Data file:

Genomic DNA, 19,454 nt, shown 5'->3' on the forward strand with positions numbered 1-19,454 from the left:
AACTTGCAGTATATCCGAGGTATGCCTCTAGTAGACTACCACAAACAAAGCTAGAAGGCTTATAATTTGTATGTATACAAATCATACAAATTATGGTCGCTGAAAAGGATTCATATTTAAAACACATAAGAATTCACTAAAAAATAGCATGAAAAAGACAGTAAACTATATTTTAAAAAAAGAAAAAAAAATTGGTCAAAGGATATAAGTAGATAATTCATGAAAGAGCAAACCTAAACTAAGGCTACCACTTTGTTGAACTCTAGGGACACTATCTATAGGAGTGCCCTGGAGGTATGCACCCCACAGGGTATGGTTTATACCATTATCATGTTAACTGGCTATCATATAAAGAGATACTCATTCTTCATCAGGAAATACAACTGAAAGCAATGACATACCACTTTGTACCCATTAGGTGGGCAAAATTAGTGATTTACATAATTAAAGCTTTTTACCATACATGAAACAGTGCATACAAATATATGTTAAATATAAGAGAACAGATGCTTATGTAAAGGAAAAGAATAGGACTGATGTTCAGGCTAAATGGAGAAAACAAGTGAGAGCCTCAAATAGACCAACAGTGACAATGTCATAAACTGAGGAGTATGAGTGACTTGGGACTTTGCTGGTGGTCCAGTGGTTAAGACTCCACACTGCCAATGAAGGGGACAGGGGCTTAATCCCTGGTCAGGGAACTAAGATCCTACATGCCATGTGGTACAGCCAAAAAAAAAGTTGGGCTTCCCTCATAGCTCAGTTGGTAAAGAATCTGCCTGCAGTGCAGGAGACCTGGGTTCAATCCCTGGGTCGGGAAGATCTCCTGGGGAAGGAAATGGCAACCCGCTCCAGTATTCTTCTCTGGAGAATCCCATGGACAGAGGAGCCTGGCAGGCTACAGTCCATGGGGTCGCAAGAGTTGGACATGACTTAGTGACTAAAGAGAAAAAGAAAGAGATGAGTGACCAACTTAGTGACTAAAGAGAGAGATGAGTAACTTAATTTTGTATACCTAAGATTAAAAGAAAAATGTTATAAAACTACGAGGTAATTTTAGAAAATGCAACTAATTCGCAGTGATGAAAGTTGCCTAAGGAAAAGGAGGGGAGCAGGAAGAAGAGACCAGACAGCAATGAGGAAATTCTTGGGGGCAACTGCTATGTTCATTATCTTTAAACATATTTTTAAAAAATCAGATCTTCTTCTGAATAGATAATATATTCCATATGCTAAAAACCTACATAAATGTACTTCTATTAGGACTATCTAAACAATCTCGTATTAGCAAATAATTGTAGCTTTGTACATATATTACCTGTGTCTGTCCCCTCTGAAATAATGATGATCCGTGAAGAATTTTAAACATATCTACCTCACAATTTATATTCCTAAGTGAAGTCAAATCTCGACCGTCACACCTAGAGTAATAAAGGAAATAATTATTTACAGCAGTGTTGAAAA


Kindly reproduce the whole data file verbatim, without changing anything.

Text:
Genomic DNA, 19,454 nt, shown 5'->3' on the forward strand with positions numbered 1-19,454 from the left:
AACTTGCAGTATATCCGAGGTATGCCTCTAGTAGACTACCACAAACAAAGCTAGAAGGCTTATAATTTGTATGTATACAAATCATACAAATTATGGTCGCTGAAAAGGATTCATATTTAAAACACATAAGAATTCACTAAAAAATAGCATGAAAAAGACAGTAAACTATATTTTAAAAAAAGAAAAAAAAATTGGTCAAAGGATATAAGTAGATAATTCATGAAAGAGCAAACCTAAACTAAGGCTACCACTTTGTTGAACTCTAGGGACACTATCTATAGGAGTGCCCTGGAGGTATGCACCCCACAGGGTATGGTTTATACCATTATCATGTTAACTGGCTATCATATAAAGAGATACTCATTCTTCATCAGGAAATACAACTGAAAGCAATGACATACCACTTTGTACCCATTAGGTGGGCAAAATTAGTGATTTACATAATTAAAGCTTTTTACCATACATGAAACAGTGCATACAAATATATGTTAAATATAAGAGAACAGATGCTTATGTAAAGGAAAAGAATAGGACTGATGTTCAGGCTAAATGGAGAAAACAAGTGAGAGCCTCAAATAGACCAACAGTGACAATGTCATAAACTGAGGAGTATGAGTGACTTGGGACTTTGCTGGTGGTCCAGTGGTTAAGACTCCACACTGCCAATGAAGGGGACAGGGGCTTAATCCCTGGTCAGGGAACTAAGATCCTACATGCCATGTGGTACAGCCAAAAAAAAAGTTGGGCTTCCCTCATAGCTCAGTTGGTAAAGAATCTGCCTGCAGTGCAGGAGACCTGGGTTCAATCCCTGGGTCGGGAAGATCTCCTGGGGAAGGAAATGGCAACCCGCTCCAGTATTCTTCTCTGGAGAATCCCATGGACAGAGGAGCCTGGCAGGCTACAGTCCATGGGGTCGCAAGAGTTGGACATGACTTAGTGACTAAAGAGAAAAAGAAAGAGATGAGTGACCAACTTAGTGACTAAAGAGAGAGATGAGTAACTTAATTTTGTATACCTAAGATTAAAAGAAAAATGTTATAAAACTACGAGGTAATTTTAGAAAATGCAACTAATTCGCAGTGATGAAAGTTGCCTAAGGAAAAGGAGGGGAGCAGGAAGAAGAGACCAGACAGCAATGAGGAAATTCTTGGGGGCAACTGCTATGTTCATTATCTTTAAACATATTTTTAAAAAATCAGATCTTCTTCTGAATAGATAATATATTCCATATGCTAAAAACCTACATAAATGTACTTCTATTAGGACTATCTAAACAATCTCGTATTAGCAAATAATTGTAGCTTTGTACATATATTACCTGTGTCTGTCCCCTCTGAAATAATGATGATCCGTGAAGAATTTTAAACATATCTACCTCACAATTTATATTCCTAAGTGAAGTCAAATCTCGACCGTCACACCTAGAGTAATAAAGGAAATAATTATTTACAGCAGTGTTGAAAA